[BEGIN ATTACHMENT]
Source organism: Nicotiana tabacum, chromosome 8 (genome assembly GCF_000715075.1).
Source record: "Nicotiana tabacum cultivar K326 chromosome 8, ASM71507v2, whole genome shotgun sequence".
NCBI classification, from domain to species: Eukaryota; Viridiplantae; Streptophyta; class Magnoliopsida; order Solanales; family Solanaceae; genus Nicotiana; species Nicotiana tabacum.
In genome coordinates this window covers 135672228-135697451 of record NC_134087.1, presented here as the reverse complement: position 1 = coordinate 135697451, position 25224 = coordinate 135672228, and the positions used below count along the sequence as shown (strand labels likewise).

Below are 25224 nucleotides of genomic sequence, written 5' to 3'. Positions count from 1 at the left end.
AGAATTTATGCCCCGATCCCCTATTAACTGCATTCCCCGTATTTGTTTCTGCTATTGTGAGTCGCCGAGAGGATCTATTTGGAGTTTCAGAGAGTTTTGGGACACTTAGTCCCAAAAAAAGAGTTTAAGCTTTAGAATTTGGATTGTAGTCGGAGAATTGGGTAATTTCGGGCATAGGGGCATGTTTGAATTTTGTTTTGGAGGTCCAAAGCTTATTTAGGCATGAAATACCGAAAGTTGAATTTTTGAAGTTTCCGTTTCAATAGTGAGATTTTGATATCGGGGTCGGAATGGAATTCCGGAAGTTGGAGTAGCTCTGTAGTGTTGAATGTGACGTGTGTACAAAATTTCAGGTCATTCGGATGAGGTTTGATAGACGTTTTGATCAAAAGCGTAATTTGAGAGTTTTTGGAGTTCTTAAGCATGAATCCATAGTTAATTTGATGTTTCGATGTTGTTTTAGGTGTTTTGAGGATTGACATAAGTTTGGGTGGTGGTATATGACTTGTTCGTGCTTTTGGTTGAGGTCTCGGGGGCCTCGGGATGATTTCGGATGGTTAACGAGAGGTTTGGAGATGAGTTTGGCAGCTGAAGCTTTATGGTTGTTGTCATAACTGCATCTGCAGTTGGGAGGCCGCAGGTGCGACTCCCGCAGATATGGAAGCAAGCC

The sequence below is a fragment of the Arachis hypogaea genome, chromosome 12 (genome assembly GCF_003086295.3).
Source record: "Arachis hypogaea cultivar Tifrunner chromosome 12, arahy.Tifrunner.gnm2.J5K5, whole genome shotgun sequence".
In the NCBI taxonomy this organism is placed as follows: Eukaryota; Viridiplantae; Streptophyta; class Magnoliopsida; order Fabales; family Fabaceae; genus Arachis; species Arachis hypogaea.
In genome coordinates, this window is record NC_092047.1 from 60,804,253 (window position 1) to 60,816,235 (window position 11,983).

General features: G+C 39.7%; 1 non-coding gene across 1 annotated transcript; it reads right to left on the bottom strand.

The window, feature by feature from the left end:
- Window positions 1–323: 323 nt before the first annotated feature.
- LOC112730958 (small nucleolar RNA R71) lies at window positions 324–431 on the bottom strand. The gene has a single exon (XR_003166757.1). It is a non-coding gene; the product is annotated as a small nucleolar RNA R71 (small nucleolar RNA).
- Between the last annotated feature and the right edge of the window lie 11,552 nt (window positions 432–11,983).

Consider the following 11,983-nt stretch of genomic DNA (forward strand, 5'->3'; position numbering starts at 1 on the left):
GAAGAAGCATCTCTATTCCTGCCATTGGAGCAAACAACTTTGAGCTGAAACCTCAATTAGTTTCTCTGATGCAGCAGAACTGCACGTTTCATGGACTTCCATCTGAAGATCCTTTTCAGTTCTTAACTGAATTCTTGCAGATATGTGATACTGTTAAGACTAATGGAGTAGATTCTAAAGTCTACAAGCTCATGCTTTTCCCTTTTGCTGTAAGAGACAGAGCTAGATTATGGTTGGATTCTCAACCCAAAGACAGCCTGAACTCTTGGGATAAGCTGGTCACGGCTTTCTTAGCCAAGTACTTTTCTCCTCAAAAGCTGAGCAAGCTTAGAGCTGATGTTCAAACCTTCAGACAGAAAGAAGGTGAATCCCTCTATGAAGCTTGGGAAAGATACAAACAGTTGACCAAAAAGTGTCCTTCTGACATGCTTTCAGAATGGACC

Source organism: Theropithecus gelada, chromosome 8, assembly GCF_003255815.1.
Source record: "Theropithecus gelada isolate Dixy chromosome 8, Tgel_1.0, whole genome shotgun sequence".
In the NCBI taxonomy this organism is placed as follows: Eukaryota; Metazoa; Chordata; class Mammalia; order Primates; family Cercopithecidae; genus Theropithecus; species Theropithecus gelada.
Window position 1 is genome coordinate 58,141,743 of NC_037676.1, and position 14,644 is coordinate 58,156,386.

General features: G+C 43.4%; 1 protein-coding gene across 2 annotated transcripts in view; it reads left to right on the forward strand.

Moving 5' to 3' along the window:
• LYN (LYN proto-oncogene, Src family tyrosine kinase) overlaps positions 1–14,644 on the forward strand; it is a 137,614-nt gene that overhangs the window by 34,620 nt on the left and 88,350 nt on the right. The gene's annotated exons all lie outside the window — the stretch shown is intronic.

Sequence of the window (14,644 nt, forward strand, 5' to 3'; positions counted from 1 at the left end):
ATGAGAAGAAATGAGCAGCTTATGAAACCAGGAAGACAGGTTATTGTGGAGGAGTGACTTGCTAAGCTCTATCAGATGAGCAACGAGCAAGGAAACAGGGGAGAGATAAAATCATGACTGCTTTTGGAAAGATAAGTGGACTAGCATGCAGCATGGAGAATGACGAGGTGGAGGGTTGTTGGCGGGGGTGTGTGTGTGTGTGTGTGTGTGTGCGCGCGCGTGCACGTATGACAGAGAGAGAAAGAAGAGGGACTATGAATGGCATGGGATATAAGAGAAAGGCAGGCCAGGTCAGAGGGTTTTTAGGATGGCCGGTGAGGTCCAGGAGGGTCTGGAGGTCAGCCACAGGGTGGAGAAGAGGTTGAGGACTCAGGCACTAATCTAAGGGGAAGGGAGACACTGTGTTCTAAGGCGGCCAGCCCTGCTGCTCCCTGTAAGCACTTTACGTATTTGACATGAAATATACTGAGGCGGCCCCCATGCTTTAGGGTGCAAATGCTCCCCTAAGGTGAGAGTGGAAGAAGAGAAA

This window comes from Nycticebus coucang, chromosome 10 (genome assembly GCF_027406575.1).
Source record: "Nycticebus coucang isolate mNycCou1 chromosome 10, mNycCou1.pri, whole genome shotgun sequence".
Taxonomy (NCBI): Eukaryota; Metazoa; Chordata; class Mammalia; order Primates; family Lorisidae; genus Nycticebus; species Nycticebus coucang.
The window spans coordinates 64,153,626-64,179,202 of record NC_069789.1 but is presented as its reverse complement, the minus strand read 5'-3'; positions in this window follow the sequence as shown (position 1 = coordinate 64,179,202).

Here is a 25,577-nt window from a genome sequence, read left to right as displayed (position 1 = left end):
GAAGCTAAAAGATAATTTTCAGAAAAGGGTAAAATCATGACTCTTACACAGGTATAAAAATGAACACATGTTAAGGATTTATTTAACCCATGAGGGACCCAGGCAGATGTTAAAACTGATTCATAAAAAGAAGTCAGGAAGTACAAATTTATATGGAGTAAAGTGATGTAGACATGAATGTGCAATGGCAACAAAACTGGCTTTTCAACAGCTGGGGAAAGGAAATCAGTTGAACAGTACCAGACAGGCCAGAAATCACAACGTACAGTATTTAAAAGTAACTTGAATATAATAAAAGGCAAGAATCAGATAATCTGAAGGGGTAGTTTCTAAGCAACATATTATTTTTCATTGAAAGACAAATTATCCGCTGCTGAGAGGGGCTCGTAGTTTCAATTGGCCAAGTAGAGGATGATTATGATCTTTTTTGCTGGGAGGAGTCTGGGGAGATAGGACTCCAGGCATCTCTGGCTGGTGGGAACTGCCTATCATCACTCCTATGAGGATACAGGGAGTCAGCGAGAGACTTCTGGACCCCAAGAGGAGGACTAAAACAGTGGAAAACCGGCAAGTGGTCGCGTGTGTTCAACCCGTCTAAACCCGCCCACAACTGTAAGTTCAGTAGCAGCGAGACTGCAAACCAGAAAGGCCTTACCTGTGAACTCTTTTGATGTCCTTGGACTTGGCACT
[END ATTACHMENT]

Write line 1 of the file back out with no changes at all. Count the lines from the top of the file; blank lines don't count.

Source organism: Nicotiana tabacum, chromosome 8 (genome assembly GCF_000715075.1).